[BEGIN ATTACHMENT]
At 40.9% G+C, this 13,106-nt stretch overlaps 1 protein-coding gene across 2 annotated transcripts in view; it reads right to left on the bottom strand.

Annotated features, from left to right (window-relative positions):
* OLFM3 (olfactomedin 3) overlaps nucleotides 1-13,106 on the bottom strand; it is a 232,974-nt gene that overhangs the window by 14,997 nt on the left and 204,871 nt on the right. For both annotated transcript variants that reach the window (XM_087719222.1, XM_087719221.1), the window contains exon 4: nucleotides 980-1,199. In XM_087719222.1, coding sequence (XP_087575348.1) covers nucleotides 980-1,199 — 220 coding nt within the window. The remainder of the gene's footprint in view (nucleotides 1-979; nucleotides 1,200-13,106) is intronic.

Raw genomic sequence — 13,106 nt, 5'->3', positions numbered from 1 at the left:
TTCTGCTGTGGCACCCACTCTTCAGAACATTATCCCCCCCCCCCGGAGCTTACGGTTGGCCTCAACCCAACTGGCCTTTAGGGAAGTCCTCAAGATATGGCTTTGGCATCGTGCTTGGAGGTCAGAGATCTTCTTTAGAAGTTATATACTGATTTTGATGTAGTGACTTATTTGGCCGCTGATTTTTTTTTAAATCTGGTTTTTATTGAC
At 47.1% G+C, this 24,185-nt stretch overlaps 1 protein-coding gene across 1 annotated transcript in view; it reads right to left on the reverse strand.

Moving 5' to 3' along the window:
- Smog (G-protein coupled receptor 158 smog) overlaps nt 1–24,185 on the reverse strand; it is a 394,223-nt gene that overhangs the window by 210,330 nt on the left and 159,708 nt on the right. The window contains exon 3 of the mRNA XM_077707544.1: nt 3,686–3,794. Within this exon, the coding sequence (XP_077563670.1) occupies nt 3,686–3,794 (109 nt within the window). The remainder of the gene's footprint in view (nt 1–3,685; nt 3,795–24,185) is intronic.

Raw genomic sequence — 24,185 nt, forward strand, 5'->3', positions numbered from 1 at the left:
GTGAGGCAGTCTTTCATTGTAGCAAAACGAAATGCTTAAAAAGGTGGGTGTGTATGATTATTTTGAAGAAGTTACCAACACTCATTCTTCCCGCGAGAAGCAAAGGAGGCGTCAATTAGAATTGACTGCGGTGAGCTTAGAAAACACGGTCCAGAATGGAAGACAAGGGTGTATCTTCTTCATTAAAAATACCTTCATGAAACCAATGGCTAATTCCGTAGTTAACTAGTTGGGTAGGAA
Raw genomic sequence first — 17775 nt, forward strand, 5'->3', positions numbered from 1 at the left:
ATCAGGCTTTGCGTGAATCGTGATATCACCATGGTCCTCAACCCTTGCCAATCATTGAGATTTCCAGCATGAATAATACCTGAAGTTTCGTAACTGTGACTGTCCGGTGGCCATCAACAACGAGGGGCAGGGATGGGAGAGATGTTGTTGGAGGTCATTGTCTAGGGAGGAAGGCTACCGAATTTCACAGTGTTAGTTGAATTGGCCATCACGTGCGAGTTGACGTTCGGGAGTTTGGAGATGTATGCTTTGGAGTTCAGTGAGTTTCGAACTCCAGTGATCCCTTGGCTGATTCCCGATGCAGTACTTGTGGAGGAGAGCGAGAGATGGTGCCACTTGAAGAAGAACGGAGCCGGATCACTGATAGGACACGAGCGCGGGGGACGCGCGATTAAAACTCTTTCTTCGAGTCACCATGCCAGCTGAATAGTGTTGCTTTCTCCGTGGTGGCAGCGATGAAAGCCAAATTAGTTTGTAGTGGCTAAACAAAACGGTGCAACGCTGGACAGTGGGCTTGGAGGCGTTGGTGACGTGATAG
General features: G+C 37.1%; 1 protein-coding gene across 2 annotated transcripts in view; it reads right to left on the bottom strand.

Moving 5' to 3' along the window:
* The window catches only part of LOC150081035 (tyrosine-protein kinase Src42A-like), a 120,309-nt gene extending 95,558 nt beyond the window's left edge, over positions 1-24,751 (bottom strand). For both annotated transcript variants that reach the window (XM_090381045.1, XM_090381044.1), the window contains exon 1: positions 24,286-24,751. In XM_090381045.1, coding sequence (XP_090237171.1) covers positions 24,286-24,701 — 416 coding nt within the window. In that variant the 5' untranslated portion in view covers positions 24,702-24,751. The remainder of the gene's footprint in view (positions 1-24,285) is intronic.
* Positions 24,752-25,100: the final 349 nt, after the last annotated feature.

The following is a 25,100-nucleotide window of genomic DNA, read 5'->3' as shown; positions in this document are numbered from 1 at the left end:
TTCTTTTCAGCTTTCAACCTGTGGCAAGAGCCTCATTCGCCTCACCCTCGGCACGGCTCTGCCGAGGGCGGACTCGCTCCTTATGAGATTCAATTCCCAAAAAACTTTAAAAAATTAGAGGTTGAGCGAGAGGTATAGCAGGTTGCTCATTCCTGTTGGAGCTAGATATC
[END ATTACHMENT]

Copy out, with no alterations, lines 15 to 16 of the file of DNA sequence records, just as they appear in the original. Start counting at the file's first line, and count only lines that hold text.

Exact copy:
* The window catches only part of LOC150081035 (tyrosine-protein kinase Src42A-like), a 120,309-nt gene extending 95,558 nt beyond the window's left edge, over positions 1-24,751 (bottom strand). For both annotated transcript variants that reach the window (XM_090381045.1, XM_090381044.1), the window contains exon 1: positions 24,286-24,751. In XM_090381045.1, coding sequence (XP_090237171.1) covers positions 24,286-24,701 — 416 coding nt within the window. In that variant the 5' untranslated portion in view covers positions 24,702-24,751. The remainder of the gene's footprint in view (positions 1-24,285) is intronic.
* Positions 24,752-25,100: the final 349 nt, after the last annotated feature.